Spacewalking astronauts equipped the International Space Station with the first in a series of powerful new solar panels Sunday, overcoming suit problems and other obstacles with muscle and persistence.
It took two spacewalks for French astronaut Thomas Pesquet and NASA astronaut Shane Kimbrough to install and unfurl the panel to its full 63 feet (19 meters) in length.
The solar wing unrolled like a red carpet once the final set of bolts was released, relying solely on pent-up energy. The slow but steady extension took 10 minutes, with station cameras providing live TV views.
“It is beautiful,” Pesquet called out.
“Well done, both of you,” Mission Control replied once the operation was complete. “That was great to see.”
As the 6 1/2-hour spacewalk concluded, Kimbrough, who has three children, wished “Happy Father’s Day” to all the flight controller dads. “Thanks for working with us on a Sunday.”
The astronauts started Sunday’s spacewalk picking up where they left off Wednesday, when a string of problems prevented them from unrolling the high-tech solar panel.
“Remember: You are butterflies with biceps today,” astronaut Megan McArthur radioed from inside.
After pushing and tugging, the spacewalkers managed to unfold and align the solar panel so both halves were now end to end, resembling a roll of paper towels. Their shout of “Woo-hoo!” was met with applause in Mission Control.
The two had to wait until they were back on the night side of Earth—and the station’s old solar panels were no longer soaking up sunlight and generating power—before making the final power connections. Otherwise, they could be shocked.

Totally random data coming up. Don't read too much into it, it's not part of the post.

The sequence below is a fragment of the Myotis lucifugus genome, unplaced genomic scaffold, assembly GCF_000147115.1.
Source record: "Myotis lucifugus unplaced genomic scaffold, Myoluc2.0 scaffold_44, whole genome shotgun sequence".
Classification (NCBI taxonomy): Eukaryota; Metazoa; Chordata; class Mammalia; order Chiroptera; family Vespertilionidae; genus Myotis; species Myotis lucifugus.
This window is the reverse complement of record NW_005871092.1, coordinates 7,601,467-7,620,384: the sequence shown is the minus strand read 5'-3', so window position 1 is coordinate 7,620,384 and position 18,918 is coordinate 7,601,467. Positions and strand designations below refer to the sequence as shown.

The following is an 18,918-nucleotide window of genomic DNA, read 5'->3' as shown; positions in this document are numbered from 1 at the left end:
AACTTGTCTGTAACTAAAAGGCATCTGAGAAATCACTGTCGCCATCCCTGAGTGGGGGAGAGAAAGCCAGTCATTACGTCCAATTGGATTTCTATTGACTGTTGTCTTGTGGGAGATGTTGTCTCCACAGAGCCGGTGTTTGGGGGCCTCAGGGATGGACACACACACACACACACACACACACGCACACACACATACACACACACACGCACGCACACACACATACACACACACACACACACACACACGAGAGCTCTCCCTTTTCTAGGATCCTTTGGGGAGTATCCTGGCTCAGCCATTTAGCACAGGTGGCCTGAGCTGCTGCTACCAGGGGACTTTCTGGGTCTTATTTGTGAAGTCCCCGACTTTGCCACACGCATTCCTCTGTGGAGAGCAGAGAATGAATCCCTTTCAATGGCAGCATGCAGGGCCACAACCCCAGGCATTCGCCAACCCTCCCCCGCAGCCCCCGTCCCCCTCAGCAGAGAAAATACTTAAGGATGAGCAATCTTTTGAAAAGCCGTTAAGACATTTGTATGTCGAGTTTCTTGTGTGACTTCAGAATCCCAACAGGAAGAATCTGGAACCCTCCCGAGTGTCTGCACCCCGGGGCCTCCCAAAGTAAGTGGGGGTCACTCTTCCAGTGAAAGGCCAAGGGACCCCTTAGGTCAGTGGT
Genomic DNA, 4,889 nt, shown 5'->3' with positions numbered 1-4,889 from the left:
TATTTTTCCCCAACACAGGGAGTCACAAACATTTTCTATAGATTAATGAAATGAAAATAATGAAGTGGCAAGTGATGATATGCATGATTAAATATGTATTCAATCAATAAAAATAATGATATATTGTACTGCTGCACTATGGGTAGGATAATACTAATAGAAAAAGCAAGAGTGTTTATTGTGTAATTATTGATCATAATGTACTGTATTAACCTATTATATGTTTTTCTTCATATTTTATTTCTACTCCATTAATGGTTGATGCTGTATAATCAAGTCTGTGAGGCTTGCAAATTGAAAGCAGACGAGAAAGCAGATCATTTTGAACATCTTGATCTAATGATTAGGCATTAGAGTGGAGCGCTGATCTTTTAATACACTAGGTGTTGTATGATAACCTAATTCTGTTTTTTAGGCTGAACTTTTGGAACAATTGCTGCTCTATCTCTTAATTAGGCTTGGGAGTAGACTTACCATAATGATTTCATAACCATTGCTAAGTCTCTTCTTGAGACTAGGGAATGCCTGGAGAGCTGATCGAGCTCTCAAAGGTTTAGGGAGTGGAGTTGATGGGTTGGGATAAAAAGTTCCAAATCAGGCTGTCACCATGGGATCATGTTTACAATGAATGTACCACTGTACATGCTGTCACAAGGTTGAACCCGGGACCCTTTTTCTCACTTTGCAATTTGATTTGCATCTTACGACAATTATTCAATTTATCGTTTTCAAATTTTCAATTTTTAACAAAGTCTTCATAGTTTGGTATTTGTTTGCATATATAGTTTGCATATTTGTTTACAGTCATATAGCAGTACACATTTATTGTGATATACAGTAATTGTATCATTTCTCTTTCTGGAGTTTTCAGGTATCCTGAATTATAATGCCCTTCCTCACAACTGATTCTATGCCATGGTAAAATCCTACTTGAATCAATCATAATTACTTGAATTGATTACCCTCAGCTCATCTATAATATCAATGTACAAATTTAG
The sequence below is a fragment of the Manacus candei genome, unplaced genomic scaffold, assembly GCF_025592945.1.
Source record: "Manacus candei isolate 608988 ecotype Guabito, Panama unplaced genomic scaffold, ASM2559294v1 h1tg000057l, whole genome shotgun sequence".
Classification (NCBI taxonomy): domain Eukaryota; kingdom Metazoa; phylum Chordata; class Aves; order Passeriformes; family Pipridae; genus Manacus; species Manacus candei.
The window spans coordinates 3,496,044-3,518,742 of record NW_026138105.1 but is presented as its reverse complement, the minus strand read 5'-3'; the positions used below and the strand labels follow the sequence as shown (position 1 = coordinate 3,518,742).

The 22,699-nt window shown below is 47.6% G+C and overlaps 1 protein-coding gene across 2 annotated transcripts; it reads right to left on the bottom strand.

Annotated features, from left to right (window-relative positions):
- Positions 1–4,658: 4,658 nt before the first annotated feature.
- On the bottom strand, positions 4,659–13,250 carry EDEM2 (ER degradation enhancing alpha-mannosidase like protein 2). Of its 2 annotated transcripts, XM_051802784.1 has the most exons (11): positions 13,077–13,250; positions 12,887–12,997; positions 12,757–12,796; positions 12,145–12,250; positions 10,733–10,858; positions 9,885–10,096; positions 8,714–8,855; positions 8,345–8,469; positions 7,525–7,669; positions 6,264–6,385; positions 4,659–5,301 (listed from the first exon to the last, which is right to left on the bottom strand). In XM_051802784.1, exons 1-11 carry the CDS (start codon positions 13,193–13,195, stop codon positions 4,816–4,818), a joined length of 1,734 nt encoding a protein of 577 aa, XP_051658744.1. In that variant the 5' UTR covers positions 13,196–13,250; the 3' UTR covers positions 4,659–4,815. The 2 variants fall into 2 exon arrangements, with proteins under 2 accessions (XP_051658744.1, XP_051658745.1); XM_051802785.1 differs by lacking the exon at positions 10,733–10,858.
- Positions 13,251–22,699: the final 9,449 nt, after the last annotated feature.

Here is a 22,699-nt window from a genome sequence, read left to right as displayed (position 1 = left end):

While awaiting darkness, the camera-and-light assembly on Kimbrough’s helmet came loose, even though he’d switched to a different suit to avoid the trouble he encountered last time. Pesquet did his best to secure it with wire ties, as the minutes ticked by. His effort paid off, and the final step—the actual unfurling—went off without a hitch.
This new solar wing—with five more to come—will give the aging station a much needed electrical boost, as demand for experiments and space tourists grows.
NASA originally allotted two spacewalks for the job—one for each solar panel being installed. But managers added a third spacewalk, given all the earlier problems. Pesquet and Kimbrough will go back out Friday to complete work on the second panel delivered by Space X earlier this month.
This first pair will augment the space station‘s oldest solar wings, which are degrading after 20 years of continuous operation.
SpaceX will deliver two more pairs over the next year.
Although smaller than the originals, the new solar panels supplied by Boeing can generate considerably more power. The space station needs this reenergizing if NASA hopes to keep the space station running the rest of this decade, with private guests paying millions of dollars to come aboard.
A Russian film crew is scheduled to launch to the orbiting outpost this fall from Kazakhstan, followed by a string of rich businessmen. SpaceX is providing the rides from Cape Canaveral.
On Wednesday, the display control panel on Kimbrough’s suit conked out and he had to return to the air lock to reset it. Then his cooling system registered a momentary pressure spike. Engineers are still evaluating what went wrong.
“Space is hard,” Kimbrough tweeted last week.
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Take 2: Spacewalking astronauts install new solar panel (2021, June 20)
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